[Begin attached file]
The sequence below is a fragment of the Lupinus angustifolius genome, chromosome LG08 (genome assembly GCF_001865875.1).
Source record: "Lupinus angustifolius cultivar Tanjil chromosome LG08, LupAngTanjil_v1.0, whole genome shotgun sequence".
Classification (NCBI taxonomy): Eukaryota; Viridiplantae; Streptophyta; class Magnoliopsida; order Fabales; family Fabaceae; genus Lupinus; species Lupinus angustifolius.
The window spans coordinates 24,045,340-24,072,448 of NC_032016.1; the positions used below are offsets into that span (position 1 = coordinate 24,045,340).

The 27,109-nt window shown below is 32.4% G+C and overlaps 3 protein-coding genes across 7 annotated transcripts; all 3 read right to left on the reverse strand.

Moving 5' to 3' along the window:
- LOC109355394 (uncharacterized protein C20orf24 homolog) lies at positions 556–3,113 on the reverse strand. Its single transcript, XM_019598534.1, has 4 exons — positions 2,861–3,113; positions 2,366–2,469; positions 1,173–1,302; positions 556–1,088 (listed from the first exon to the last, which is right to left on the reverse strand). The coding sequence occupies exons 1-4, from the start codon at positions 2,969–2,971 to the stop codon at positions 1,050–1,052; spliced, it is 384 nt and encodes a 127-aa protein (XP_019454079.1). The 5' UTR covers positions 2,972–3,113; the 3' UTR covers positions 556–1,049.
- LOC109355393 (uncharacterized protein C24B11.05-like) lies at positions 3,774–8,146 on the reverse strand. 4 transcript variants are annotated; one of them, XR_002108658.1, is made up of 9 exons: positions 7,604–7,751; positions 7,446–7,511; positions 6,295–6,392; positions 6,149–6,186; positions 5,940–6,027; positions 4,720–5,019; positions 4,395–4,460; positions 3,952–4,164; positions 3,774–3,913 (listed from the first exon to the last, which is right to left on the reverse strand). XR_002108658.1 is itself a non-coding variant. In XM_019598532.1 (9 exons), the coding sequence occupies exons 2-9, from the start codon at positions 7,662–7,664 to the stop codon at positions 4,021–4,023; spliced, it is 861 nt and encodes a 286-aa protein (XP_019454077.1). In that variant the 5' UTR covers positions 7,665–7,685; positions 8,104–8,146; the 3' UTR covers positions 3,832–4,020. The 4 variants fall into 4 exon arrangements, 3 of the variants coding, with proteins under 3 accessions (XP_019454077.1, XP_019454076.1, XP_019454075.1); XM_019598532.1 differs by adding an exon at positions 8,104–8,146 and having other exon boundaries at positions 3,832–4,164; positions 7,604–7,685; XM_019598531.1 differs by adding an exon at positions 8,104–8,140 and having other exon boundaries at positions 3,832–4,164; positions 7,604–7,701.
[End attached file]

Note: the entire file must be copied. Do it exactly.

The sequence below is a fragment of the Lupinus angustifolius genome, chromosome LG08 (genome assembly GCF_001865875.1).
Source record: "Lupinus angustifolius cultivar Tanjil chromosome LG08, LupAngTanjil_v1.0, whole genome shotgun sequence".
Classification (NCBI taxonomy): Eukaryota; Viridiplantae; Streptophyta; class Magnoliopsida; order Fabales; family Fabaceae; genus Lupinus; species Lupinus angustifolius.
The window spans coordinates 24,045,340-24,072,448 of NC_032016.1; the positions used below are offsets into that span (position 1 = coordinate 24,045,340).

The 27,109-nt window shown below is 32.4% G+C and overlaps 3 protein-coding genes across 7 annotated transcripts; all 3 read right to left on the reverse strand.

Moving 5' to 3' along the window:
- LOC109355394 (uncharacterized protein C20orf24 homolog) lies at positions 556–3,113 on the reverse strand. Its single transcript, XM_019598534.1, has 4 exons — positions 2,861–3,113; positions 2,366–2,469; positions 1,173–1,302; positions 556–1,088 (listed from the first exon to the last, which is right to left on the reverse strand). The coding sequence occupies exons 1-4, from the start codon at positions 2,969–2,971 to the stop codon at positions 1,050–1,052; spliced, it is 384 nt and encodes a 127-aa protein (XP_019454079.1). The 5' UTR covers positions 2,972–3,113; the 3' UTR covers positions 556–1,049.
- LOC109355393 (uncharacterized protein C24B11.05-like) lies at positions 3,774–8,146 on the reverse strand. 4 transcript variants are annotated; one of them, XR_002108658.1, is made up of 9 exons: positions 7,604–7,751; positions 7,446–7,511; positions 6,295–6,392; positions 6,149–6,186; positions 5,940–6,027; positions 4,720–5,019; positions 4,395–4,460; positions 3,952–4,164; positions 3,774–3,913 (listed from the first exon to the last, which is right to left on the reverse strand). XR_002108658.1 is itself a non-coding variant. In XM_019598532.1 (9 exons), the coding sequence occupies exons 2-9, from the start codon at positions 7,662–7,664 to the stop codon at positions 4,021–4,023; spliced, it is 861 nt and encodes a 286-aa protein (XP_019454077.1). In that variant the 5' UTR covers positions 7,665–7,685; positions 8,104–8,146; the 3' UTR covers positions 3,832–4,020. The 4 variants fall into 4 exon arrangements, 3 of the variants coding, with proteins under 3 accessions (XP_019454077.1, XP_019454076.1, XP_019454075.1); XM_019598532.1 differs by adding an exon at positions 8,104–8,146 and having other exon boundaries at positions 3,832–4,164; positions 7,604–7,685; XM_019598531.1 differs by adding an exon at positions 8,104–8,140 and having other exon boundaries at positions 3,832–4,164; positions 7,604–7,701.